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By Mike Caggeso
Quarterly earnings at Morgan Stanley (MS) sunk a heavy 56% as falling institutional securities, declining investment-banking figures, and mounting trading losses hurt the second-largest U.S. investment bank.
Shares were down 6.48% in pre-market trading on news that income from continuing operations fell to $1.03 billion, or 95 cents a share, from $2.36 billion, or $2.45 a share, the year earlier.
Net revenue clocked in at $6.5 billion, a 38% drop from last year.
"Given the turbulent environment this quarter, we stayed close to shore and continued strengthening the Firm's capital and liquidity positions," John J. Mack, chairman and chief executive, said in a statement. "The difficult market conditions and lower levels of client activity impacted our results, particularly in fixed income and asset management."
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And sadly, it could have been much worse. According to the statement, Morgan Stanley pulled in $1.43 billion pretax from a pair of divestures – $698 million from its Spanish wealth management business, and $732 million from the secondary offering of MSCI Inc. (MXB).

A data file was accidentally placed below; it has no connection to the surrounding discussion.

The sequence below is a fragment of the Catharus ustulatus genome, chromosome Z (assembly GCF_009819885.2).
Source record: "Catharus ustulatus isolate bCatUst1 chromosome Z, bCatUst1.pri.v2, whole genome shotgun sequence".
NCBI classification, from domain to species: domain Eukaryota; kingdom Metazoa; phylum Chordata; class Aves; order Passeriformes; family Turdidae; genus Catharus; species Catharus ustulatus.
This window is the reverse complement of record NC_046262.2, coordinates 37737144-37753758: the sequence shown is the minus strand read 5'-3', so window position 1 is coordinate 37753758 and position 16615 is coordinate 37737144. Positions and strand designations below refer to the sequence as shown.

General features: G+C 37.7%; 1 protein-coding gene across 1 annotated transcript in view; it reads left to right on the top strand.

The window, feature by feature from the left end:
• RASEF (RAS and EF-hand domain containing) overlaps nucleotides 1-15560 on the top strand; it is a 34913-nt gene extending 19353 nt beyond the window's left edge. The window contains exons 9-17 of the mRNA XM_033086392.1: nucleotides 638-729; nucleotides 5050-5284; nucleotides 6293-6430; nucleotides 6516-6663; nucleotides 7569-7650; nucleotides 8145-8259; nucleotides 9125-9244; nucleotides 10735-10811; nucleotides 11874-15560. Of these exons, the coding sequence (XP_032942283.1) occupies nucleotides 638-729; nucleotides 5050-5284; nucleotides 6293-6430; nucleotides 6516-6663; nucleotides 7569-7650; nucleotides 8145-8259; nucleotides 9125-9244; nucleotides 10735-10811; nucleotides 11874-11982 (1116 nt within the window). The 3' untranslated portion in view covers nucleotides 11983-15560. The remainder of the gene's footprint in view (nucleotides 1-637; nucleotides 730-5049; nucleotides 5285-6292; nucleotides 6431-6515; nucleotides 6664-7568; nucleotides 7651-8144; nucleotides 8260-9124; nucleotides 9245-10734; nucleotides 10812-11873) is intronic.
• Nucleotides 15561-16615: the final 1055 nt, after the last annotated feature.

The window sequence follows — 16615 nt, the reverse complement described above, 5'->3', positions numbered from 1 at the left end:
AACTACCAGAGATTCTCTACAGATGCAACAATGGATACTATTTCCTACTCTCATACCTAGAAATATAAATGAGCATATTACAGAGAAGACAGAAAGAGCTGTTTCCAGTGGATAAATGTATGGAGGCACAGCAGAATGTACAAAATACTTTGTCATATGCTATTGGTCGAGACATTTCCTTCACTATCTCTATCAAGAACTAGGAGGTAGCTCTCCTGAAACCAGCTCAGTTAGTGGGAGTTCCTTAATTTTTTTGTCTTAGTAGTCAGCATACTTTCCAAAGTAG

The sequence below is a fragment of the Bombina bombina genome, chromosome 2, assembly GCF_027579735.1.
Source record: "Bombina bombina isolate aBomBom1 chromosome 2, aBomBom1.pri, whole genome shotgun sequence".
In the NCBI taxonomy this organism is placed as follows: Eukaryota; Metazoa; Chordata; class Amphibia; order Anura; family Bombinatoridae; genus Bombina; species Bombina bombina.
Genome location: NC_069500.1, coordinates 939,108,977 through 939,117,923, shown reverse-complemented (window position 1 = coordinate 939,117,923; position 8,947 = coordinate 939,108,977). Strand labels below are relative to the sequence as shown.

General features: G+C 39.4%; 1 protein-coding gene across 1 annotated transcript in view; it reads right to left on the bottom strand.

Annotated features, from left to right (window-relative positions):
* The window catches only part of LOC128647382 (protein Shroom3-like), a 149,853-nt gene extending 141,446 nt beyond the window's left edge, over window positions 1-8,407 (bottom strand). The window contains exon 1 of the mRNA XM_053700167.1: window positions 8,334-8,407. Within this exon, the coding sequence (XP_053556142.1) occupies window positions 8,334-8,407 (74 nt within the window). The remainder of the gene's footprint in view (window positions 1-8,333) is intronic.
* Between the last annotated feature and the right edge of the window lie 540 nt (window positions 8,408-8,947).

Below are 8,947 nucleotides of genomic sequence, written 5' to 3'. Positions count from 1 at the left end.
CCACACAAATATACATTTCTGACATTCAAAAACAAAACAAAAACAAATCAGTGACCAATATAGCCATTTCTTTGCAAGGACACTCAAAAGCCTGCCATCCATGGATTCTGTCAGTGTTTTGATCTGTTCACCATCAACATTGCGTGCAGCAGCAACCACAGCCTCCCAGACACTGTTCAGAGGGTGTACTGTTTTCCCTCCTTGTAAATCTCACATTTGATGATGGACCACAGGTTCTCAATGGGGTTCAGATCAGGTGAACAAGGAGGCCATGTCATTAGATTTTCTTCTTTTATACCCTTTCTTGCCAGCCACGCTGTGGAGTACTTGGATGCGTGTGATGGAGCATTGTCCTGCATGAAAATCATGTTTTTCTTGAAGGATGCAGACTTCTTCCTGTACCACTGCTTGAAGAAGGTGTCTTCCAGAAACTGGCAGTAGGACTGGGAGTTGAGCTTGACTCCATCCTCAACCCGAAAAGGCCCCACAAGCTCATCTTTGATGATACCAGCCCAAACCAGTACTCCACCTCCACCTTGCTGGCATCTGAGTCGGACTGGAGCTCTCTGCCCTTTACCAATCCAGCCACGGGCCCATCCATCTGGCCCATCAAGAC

"If you have to go all the way to Spain to make numbers, it's not good. How many more rabbits do they have in their hat? What's going to be the driver of earnings growth going forward?" Matt McCormick, a stock analyst at Bahl & Gaynor Investment Counsel in Cincinnati, told Reuters.
Among its trading loss, Morgan Stanley was particularly hurt by its commodity plays, Colm Kelleher, the firm's chief financial officer, told Bloomberg.
"We took a contrarian view on some positions in the energy sector and it didn't work out for us," Kelleher said. "Our traders, who have a very good track record on this, frankly got the timing wrong."
Last month, Morgan Stanley announced plans to cut as much as 5% of its workforce. Since October, it has cut at least 3,000 jobs, Bloomberg reported.
The bank's recent earnings fall in line with how it fared in the first quarter.
Last fiscal quarter (ended Feb. 29), Morgan Stanley's quarterly revenue fell 17% to $8.3 billion. Income from continuing operations fell to $1.55 billion, or $1.45 a share. That's down from $2.31 billion, or $2.17 a share, in the year-earlier period, but well above analysts' expectations of $7.3 billion revenue and $1.03 a share.
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